Now to the second response: what do we mean by “the soul”? The thing the reductionists purport to have disproven is a non-material vaporous entity that can be infused into a body and slip out of the body. It is ostensibly immortal since it does not die but floats away when the body dies. That may in fact be a common idea of the soul, but is it what Christianity means by the word? Is it what our theologians teach?
A bit of history: Various ancient peoples believed similar, though perhaps not identical, things about a life-force that animated living things, especially people. They believed that this life-force came from somewhere before birth and went somewhere after death. We find that belief in ancient Egypt, Greece, India, Ireland, Mesoamerica, and generally around the globe. No one seems to have had a very clear explanation of it, but the belief was important for them.
Plato gave the soul real significance in philosophy. He thought that the material world was real only in a secondary, derivative way. The basic reality was abstract. The soul was an abstraction, a spiritual reality which manifested for a time in material form as the body. Plato’s view of the soul influenced Judaism through Philo and it influenced Christianity through Sts. Justin, Augustine, and others. Was he right? I don’t know. But if he was, then the biochemical processes the scientist observes are not an anomaly. They are precisely what Plato meant by the material manifestation of a spiritual reality.
If the soul as Plato undertood it is too speculative for you, Christians in the Middle Ages felt the same way. They turned away from Plato toward the ideas of his student, Aristotle. For Aristotle, and then for St. Thomas Aquinas, the soul was not in the least bit spooky. The soul was essentially the blueprint for the body. It was the shape of our material selves. To say that emotions have a physical pattern and form -- the form observed by biologists -- is not to deny the existence of the soul as Aristotle and St. Thomas understood it. Quite the contrary, it is to describe the soul. For Plato, their findings would be the footprints of the soul. For Aristotle and Thomas, they would be a description of the soul itself.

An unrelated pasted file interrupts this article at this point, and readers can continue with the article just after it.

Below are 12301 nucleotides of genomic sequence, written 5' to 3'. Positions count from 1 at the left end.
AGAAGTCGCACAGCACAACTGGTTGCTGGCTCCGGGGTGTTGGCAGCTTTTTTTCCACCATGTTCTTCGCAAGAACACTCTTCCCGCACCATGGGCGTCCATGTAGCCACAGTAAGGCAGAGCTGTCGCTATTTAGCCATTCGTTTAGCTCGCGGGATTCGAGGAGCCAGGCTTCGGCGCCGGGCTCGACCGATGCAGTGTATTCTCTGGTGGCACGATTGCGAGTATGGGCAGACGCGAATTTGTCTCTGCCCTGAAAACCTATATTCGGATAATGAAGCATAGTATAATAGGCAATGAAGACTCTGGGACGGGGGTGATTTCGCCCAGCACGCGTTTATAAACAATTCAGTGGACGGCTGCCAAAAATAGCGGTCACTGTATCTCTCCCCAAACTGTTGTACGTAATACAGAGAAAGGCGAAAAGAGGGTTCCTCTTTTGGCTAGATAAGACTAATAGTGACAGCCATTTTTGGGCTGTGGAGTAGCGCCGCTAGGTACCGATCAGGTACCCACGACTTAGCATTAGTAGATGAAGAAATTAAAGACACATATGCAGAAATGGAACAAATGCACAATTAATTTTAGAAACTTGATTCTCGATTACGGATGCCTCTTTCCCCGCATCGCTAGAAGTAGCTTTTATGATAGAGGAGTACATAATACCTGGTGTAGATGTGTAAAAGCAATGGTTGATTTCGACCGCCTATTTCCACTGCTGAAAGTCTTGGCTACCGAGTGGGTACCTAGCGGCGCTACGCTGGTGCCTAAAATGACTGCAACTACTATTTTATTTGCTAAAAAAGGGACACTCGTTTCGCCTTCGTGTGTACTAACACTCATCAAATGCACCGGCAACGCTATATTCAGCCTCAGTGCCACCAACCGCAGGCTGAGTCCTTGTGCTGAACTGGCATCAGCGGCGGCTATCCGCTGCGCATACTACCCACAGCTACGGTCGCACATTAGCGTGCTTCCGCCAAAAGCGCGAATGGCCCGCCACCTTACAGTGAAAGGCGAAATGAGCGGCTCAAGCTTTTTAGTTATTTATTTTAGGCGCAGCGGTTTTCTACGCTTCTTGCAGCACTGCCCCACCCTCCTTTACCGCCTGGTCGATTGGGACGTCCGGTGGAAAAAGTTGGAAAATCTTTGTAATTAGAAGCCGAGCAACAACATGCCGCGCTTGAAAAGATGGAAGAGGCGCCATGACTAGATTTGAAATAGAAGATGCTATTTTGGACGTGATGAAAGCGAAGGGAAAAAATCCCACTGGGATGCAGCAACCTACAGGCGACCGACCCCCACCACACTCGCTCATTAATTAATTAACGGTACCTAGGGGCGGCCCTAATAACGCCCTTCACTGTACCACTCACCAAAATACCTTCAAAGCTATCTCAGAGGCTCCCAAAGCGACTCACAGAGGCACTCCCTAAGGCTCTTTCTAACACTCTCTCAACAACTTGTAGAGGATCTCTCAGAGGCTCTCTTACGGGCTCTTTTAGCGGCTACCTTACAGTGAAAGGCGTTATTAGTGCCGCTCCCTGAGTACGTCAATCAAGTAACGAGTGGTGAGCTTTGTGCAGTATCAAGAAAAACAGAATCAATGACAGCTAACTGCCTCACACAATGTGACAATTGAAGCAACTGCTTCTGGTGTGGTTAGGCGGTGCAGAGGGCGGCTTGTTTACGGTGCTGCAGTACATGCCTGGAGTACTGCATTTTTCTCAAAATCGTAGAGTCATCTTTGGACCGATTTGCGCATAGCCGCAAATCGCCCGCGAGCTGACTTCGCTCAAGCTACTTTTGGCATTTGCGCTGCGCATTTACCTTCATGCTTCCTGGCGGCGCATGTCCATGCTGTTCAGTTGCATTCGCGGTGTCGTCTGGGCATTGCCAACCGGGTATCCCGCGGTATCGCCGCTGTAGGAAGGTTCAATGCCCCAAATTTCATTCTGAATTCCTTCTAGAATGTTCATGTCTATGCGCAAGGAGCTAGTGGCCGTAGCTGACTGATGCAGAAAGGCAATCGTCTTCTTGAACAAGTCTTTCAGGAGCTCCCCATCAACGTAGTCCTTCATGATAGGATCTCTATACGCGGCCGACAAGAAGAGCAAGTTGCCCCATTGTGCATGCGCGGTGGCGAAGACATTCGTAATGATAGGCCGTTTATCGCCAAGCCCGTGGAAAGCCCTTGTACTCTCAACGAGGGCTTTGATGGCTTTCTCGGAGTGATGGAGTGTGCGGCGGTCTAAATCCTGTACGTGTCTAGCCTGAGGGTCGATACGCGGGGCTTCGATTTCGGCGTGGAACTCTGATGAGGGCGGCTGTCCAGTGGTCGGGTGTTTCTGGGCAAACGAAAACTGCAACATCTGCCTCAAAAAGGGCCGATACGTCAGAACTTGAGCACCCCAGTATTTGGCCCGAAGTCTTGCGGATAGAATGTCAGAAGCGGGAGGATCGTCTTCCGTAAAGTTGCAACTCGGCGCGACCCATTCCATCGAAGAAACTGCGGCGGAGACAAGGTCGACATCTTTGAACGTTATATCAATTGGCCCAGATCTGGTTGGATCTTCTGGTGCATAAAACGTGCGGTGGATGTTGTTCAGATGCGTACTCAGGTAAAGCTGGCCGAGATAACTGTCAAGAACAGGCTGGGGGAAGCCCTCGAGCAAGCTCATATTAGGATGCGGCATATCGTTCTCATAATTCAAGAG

There is a third view of the soul, one which I find more helpful than the vague-life force of the Ancients or either Plato’s or Aristotle’s more philosophical descriptions. It is the view we find in several schools of psychology, though it goes by different names. Some psychological schools use the word “soul.” Others call it the Self, the Personal Self, the Core Self, etc. One really needs to have done the exercises of these disciplines -- or even better, to have practiced Buddhist meditation -- to grasp what they mean by Soul or Self. The Soul, in this view, is essentially a capacity to observe the world but more importantly to observe one’s own inner dynamics from an emotionally centered “still point.” UCLA psychiatrist Dr. Daniel J. Siegel describes this capacity in neurological terms that the biologists should be comfortable with. (See Siegel’s books, “Mindsight” and “The Mindful Brain.”) It is this core of our being that does not change. It has the extraordinary capacity to observe the fractured parts of ourselves, each of which has its own neurological hard-wiring. By force of its differentiated observation, it brings compassion and healing. The Soul is not the processes the scientists observe so much as it is another observer of the same processes, but one who watches with a kinder eye.
The interesting claim, which I readily grant partakes of faith, is the transpersonal psychologists’ belief that the universe has a Cosmic Self which underlies all the interpersonal dynamics from nations to quarks – and that the Cosmic Self and Personal Self are inextricably connected. (See e.g. Roberto Assagioli, “Psychosynthesis”; Firman and Gila, “Psychosynthesis: A Psychology of The Spirit.”) This Personal-Self-to-Cosmic-Self connection is perfectly consistent with the teachings of St. Thomas Aquinas and directly in line with the mystical insights of Lady Julian of Norwich. How ironic that the reductionist scientists have grasped the same point, the same connection. The soul, if it exists, is of God. They have realized that to effectively deny one, you must also deny the other.
If, indeed the Spirit of God blows across the deep (Genesis I), that divine wind will not be registered by a meteorologist’s instruments but by a harp. The right tool for the right job, after all.